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Court Dismisses Claim Anti-Doping ‘Whereabouts’ System Violates Human Rights

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A woman walks into the head office for the World Anti-Doping Agency (WADA) in Montreal, Quebec, Canada on November 9, 2015. Photo: REUTERS/Christinne Muschi/File Photo

The whereabouts system at the heart of out-of-competition drug testing has been backed after the European Court of Human Rights (ECHR) ruled today that the system does not infringe on the freedoms of athletes.

The Strasbourg based panel decided that the public interest of ensuring doping-free sport justified any intrusion.

It followed a case brought by four-time Olympic cycling medalist Jeannie Longo and a group of French national sport unions representing football, basketball, handball and rugby players.

They argued that the system violated the the provision in Article 8 of the European Convention of Human Rights concerning “respect for private and family life.”

“Taking account of the impact of the whereabouts requirement on the applicants’ private life, the Court nevertheless took the view that the public interest grounds, which made it necessary, were of particular importance and justified the restrictions imposed on their Article 8 rights,” a summary of the ECHR verdict posted on their website read.

“It found that the reduction or removal of the relevant obligations would lead to an increase in the dangers of doping for the health of sports professionals and of all those who practice sports, and would be at odds with the European and international consensus on the need for unannounced testing as part of doping control.”

The whereabouts system was first introduced as part of the World Anti-Doping Code in 2004.

The whereabouts system at the heart of out-of-competition drug testing has been backed after the European Court of Human Rights (ECHR) ruled today that the system does not infringe on the freedoms of athletes.

The Strasbourg based panel decided that the public interest of ensuring doping-free sport justified any intrusion.

It followed a case brought by four-time Olympic cycling medalist Jeannie Longo and a group of French national sport unions representing football, basketball, handball and rugby players.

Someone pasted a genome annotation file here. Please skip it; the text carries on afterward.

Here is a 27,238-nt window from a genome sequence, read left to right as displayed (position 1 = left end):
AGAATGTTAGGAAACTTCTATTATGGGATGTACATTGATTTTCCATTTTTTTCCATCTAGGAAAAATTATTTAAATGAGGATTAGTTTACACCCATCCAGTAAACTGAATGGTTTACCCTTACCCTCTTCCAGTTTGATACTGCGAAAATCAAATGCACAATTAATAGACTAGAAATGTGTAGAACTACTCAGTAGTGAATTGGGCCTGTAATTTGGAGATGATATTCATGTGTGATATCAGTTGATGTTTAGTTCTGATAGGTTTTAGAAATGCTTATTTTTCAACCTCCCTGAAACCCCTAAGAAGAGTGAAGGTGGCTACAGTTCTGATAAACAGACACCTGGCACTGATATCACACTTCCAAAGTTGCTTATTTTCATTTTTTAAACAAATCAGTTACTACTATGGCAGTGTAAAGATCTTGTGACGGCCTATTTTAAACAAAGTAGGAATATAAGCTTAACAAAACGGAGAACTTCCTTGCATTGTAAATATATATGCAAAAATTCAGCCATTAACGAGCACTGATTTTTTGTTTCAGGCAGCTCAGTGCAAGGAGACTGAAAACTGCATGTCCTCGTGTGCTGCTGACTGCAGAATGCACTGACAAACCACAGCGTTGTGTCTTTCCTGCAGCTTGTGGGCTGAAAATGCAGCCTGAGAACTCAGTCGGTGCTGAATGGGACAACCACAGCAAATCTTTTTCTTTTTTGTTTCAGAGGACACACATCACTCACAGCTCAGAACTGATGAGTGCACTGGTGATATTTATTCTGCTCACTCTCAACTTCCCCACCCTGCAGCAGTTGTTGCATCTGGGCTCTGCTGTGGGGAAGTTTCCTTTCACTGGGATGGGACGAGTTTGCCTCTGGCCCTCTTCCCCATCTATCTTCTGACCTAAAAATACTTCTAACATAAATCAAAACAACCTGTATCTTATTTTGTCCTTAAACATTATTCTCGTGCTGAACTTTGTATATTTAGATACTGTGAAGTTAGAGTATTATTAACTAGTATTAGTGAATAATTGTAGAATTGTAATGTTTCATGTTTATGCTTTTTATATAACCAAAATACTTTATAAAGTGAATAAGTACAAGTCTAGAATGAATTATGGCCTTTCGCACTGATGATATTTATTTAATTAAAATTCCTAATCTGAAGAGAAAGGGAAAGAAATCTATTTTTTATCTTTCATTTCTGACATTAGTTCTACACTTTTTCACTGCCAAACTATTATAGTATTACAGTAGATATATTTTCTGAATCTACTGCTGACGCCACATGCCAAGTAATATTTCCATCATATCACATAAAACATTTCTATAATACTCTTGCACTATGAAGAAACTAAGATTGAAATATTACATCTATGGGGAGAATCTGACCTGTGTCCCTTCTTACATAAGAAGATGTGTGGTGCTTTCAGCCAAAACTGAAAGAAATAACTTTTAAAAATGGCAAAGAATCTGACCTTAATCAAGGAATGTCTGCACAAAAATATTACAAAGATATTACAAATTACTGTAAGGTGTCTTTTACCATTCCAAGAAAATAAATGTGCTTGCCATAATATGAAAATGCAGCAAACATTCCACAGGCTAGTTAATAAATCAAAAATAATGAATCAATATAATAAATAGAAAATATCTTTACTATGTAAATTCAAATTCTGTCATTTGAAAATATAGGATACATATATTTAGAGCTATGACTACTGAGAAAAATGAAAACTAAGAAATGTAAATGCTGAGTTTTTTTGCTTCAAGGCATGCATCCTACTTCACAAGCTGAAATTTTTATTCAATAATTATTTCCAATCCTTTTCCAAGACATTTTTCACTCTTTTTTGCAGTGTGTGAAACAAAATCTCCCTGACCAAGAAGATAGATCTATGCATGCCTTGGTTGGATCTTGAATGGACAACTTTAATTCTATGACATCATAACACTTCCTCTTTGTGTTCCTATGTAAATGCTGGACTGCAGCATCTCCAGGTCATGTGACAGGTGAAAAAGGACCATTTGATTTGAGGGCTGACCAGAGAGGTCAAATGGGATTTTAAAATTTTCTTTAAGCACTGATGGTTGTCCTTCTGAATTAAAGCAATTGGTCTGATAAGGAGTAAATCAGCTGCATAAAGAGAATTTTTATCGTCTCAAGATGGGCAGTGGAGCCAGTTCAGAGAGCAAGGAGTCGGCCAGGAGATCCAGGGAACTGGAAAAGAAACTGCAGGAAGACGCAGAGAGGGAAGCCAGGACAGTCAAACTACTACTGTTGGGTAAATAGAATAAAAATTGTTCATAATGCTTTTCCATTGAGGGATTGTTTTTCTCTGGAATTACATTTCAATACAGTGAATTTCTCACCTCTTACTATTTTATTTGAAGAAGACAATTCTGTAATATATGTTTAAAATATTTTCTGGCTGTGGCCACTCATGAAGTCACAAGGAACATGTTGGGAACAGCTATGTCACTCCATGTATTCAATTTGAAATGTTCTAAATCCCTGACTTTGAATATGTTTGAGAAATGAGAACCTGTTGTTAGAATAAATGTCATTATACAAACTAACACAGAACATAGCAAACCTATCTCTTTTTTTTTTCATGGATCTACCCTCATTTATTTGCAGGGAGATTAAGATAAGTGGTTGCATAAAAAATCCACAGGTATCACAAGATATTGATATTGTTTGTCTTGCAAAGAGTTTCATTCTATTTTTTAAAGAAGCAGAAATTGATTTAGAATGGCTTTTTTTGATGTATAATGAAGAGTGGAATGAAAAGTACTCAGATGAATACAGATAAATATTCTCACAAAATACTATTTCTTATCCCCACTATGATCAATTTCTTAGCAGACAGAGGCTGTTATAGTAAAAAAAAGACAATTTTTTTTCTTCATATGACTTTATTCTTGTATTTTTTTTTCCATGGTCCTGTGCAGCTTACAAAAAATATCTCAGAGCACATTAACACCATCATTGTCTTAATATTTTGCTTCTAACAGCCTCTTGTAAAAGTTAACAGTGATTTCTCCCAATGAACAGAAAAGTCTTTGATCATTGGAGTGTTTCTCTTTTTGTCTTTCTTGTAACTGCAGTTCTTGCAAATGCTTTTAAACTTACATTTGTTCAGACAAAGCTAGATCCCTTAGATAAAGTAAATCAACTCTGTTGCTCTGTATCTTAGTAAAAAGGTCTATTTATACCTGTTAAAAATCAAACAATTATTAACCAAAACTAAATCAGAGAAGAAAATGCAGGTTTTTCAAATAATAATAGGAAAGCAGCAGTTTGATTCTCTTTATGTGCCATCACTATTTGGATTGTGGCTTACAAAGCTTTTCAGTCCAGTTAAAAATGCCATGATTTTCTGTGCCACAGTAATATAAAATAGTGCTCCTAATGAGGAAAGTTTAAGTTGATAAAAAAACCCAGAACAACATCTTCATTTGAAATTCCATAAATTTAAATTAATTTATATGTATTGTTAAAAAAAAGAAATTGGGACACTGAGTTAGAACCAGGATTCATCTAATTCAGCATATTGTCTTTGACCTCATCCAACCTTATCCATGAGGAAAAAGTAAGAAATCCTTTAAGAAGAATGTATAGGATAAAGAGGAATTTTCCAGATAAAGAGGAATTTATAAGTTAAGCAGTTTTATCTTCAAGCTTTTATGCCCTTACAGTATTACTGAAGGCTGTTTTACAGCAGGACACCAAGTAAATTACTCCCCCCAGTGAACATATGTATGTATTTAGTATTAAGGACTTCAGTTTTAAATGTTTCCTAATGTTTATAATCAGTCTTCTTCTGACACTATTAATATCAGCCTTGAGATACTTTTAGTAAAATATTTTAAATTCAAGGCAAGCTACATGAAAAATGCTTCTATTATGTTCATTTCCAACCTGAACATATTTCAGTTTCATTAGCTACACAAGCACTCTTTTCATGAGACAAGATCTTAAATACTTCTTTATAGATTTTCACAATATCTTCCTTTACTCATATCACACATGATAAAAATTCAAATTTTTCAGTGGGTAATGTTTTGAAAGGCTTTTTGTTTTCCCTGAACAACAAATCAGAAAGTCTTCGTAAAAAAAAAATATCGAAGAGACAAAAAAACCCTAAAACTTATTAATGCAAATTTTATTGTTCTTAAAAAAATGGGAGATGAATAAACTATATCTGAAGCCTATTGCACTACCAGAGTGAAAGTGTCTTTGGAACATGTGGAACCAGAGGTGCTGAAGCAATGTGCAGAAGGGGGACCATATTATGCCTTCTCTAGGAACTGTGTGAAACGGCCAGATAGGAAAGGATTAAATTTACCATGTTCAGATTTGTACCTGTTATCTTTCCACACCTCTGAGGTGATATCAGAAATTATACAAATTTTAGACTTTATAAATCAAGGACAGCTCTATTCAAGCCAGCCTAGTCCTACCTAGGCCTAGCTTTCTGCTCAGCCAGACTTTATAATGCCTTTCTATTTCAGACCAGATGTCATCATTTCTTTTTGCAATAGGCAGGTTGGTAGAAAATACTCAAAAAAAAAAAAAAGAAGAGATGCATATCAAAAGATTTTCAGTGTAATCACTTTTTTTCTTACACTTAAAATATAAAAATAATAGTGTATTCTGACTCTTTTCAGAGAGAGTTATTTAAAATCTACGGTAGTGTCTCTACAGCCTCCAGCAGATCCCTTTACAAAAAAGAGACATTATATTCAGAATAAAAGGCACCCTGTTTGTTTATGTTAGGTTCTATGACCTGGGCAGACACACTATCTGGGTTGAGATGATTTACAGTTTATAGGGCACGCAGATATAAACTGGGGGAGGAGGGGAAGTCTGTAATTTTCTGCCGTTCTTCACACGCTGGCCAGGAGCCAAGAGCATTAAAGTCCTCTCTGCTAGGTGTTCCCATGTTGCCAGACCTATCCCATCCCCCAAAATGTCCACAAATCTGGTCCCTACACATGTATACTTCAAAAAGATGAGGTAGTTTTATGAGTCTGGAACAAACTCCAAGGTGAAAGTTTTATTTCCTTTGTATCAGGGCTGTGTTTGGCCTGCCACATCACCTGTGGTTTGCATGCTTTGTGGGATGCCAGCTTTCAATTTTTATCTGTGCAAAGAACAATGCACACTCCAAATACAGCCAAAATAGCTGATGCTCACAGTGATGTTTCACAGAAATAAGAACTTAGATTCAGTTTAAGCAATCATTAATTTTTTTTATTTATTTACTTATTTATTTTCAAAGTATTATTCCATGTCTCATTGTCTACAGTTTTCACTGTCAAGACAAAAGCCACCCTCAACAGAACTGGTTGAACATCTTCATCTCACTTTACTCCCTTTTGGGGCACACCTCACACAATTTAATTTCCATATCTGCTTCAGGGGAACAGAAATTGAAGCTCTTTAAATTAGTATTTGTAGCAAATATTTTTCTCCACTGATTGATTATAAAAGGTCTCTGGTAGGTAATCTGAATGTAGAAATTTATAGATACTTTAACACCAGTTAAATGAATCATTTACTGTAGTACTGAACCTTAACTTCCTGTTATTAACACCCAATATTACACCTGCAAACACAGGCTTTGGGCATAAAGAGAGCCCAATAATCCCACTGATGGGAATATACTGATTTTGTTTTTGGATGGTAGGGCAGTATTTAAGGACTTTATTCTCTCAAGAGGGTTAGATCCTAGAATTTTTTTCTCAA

They argued that the system violated the the provision in Article 8 of the European Convention of Human Rights concerning “respect for private and family life.”

“Taking account of the impact of the whereabouts requirement on the applicants’ private life, the Court nevertheless took the view that the public interest grounds, which made it necessary, were of particular importance and justified the restrictions imposed on their Article 8 rights,” a summary of the ECHR verdict posted on their website read.

“It found that the reduction or removal of the relevant obligations would lead to an increase in the dangers of doping for the health of sports professionals and of all those who practice sports, and would be at odds with the European and international consensus on the need for unannounced testing as part of doping control.”

The whereabouts system was first introduced as part of the World Anti-Doping Code in 2004.

In 2009, a group of 65 Belgian athletes also cited Article 8 of the European Convention of Human Rights when challenging the system against the Government of Flanders.

Football bodies FIFA and UEFA also opposed the system when it was first introduced, with former FIFA head Sepp Blatter labeling it a “witch-hunt” in 2009.

World Olympians Association chief executive Mike Miller received criticism last year after suggesting that athletes could be fitted with microchips “in a similar way to dogs” as part of an more advanced whereabouts system.

“Today is a good one for doping-free sport,” WADA director general Olivier Niggli told insidethegames afterwards.

“Because out-of-competition doping controls can be conducted without notice to athletes, they are one of the most powerful means of deterrence and detection of doping and are an important step in strengthening athlete and public confidence in doping-free sport.

“Accurate whereabouts information is crucial to the success of anti-doping programs, which are designed to maintain the integrity of sport and to protect clean athletes.

“The only way to perform out-of-competition testing is by knowing where athletes are, and the way to make it most effective is to be able to test athletes at times when cheats are most likely to use prohibited substances or methods.”

“While the rules inevitably create some inconvenience for athletes as they must divulge a certain amount of personal information and keep it up to date, it is clear that this is entirely proportionate to the wider benefits for global sport.”

“Without question, the fight against doping is in the public interest and is the responsibility of both the sports movement and the public authorities.

“It receives universal support, including from the United Nations – via UNESCO’s International Convention against Doping in Sport – and the Council of Europe – via its Anti-Doping Convention.

“If whereabouts rules were relaxed or abolished, it would jeopardize the action of the anti-doping movement around the world.”

By Nick Butler

Republished with permission from insidethegames.biz

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